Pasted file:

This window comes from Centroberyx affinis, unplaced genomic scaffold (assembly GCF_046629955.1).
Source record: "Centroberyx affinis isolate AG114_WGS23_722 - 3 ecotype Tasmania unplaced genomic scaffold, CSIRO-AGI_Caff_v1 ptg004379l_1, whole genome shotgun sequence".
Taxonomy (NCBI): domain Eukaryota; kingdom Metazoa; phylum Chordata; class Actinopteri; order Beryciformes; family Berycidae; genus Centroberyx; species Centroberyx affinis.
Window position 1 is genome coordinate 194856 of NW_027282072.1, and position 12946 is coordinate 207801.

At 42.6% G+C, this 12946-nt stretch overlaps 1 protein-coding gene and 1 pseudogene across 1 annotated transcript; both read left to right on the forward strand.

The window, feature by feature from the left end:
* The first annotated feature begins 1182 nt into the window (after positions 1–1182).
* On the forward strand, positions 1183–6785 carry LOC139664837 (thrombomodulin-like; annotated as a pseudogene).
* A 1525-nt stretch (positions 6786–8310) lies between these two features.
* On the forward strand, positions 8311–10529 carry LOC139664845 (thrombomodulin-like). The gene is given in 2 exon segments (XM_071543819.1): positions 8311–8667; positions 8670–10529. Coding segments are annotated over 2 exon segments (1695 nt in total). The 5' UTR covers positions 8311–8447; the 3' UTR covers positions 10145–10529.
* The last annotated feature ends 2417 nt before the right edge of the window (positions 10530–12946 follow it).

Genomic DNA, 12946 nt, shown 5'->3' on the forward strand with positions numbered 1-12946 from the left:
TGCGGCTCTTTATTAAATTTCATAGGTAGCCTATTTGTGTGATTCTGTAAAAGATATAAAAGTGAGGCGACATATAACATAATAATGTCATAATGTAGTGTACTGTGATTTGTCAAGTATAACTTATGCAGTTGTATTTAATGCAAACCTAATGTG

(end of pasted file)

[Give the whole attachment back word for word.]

This window comes from Centroberyx affinis, unplaced genomic scaffold (assembly GCF_046629955.1).
Source record: "Centroberyx affinis isolate AG114_WGS23_722 - 3 ecotype Tasmania unplaced genomic scaffold, CSIRO-AGI_Caff_v1 ptg004379l_1, whole genome shotgun sequence".
Taxonomy (NCBI): domain Eukaryota; kingdom Metazoa; phylum Chordata; class Actinopteri; order Beryciformes; family Berycidae; genus Centroberyx; species Centroberyx affinis.
Window position 1 is genome coordinate 194856 of NW_027282072.1, and position 12946 is coordinate 207801.

At 42.6% G+C, this 12946-nt stretch overlaps 1 protein-coding gene and 1 pseudogene across 1 annotated transcript; both read left to right on the forward strand.

The window, feature by feature from the left end:
* The first annotated feature begins 1182 nt into the window (after positions 1–1182).
* On the forward strand, positions 1183–6785 carry LOC139664837 (thrombomodulin-like; annotated as a pseudogene).
* A 1525-nt stretch (positions 6786–8310) lies between these two features.
* On the forward strand, positions 8311–10529 carry LOC139664845 (thrombomodulin-like). The gene is given in 2 exon segments (XM_071543819.1): positions 8311–8667; positions 8670–10529. Coding segments are annotated over 2 exon segments (1695 nt in total). The 5' UTR covers positions 8311–8447; the 3' UTR covers positions 10145–10529.
* The last annotated feature ends 2417 nt before the right edge of the window (positions 10530–12946 follow it).

Genomic DNA, 12946 nt, shown 5'->3' on the forward strand with positions numbered 1-12946 from the left:
TGCGGCTCTTTATTAAATTTCATAGGTAGCCTATTTGTGTGATTCTGTAAAAGATATAAAAGTGAGGCGACATATAACATAATAATGTCATAATGTAGTGTACTGTGATTTGTCAAGTATAACTTATGCAGTTGTATTTAATGCAAACCTAATGTG